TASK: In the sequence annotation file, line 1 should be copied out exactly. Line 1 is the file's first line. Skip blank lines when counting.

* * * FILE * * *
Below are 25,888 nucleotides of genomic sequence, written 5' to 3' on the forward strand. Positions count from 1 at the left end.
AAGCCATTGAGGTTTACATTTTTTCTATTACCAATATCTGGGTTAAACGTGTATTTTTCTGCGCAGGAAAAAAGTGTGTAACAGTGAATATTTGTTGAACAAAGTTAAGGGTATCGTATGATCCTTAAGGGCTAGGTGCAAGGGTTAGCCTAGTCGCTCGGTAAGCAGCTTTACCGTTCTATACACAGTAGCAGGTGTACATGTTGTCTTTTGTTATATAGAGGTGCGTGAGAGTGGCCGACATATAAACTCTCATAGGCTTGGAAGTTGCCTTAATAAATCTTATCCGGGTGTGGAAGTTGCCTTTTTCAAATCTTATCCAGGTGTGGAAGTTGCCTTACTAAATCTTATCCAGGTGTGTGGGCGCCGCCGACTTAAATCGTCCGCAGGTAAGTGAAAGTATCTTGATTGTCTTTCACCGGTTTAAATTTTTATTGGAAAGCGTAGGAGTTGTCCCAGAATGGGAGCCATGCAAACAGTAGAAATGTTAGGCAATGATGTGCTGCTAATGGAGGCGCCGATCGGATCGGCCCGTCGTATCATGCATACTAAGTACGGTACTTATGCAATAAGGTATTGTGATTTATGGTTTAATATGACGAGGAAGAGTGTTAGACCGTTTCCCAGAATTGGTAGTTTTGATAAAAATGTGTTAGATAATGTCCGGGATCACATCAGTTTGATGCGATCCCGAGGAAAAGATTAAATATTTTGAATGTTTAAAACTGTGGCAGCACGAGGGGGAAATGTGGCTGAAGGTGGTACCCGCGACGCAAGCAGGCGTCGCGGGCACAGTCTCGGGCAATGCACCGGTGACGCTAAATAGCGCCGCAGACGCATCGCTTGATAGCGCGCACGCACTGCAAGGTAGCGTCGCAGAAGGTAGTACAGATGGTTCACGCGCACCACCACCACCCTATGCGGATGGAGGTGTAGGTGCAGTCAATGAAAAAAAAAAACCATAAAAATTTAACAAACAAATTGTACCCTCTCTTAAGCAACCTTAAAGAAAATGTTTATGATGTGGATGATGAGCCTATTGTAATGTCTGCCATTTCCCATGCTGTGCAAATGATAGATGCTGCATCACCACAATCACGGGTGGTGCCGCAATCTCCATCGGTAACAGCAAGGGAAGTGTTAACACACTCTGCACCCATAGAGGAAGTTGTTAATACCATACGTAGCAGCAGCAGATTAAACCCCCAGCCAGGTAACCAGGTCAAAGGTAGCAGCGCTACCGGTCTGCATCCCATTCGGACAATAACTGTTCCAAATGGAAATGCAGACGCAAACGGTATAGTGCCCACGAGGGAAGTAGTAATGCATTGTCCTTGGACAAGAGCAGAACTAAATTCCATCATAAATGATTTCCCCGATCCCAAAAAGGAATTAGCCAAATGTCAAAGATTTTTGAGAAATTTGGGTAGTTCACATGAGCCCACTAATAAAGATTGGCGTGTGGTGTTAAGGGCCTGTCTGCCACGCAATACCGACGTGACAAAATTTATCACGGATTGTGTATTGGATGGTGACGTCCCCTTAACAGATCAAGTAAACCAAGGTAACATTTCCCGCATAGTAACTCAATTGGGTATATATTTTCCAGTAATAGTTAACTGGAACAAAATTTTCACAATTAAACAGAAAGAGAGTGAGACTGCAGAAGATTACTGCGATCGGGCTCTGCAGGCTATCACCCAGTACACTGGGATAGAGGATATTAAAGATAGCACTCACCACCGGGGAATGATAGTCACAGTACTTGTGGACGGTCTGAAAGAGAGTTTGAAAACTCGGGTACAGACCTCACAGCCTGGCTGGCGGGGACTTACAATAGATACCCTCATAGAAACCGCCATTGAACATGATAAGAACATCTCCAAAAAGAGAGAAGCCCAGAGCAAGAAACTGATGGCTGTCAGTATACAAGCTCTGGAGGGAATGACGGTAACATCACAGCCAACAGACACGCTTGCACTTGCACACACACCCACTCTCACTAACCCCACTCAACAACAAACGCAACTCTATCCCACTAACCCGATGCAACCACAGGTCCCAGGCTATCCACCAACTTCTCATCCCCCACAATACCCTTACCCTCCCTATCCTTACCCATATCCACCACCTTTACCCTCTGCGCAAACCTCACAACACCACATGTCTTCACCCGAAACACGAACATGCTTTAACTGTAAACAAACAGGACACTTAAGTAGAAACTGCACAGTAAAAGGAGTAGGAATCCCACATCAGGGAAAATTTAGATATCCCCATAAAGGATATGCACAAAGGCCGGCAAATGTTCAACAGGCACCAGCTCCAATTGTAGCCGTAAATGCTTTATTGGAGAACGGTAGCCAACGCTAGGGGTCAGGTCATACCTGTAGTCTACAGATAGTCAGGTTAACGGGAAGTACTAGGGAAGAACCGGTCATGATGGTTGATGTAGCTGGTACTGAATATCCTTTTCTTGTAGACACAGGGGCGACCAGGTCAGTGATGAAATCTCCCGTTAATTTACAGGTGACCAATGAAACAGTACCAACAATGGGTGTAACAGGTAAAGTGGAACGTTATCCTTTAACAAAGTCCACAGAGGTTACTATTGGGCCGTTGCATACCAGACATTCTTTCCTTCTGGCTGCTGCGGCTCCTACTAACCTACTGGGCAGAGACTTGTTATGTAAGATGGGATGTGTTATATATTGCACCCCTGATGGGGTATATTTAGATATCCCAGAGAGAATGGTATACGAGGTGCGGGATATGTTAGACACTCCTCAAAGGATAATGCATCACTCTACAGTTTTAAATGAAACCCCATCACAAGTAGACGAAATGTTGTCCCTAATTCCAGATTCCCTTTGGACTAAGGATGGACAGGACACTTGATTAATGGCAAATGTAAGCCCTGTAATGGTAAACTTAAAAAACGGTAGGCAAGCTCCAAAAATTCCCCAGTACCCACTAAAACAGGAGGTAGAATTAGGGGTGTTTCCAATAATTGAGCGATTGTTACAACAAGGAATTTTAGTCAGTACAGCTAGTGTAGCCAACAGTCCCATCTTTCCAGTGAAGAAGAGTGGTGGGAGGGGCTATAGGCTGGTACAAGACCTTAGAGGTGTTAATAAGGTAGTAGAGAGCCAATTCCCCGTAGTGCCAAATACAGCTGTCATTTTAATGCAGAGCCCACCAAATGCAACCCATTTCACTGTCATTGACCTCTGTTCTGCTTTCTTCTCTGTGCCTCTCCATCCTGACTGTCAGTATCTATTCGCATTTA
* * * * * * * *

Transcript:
Below are 25,888 nucleotides of genomic sequence, written 5' to 3' on the forward strand. Positions count from 1 at the left end.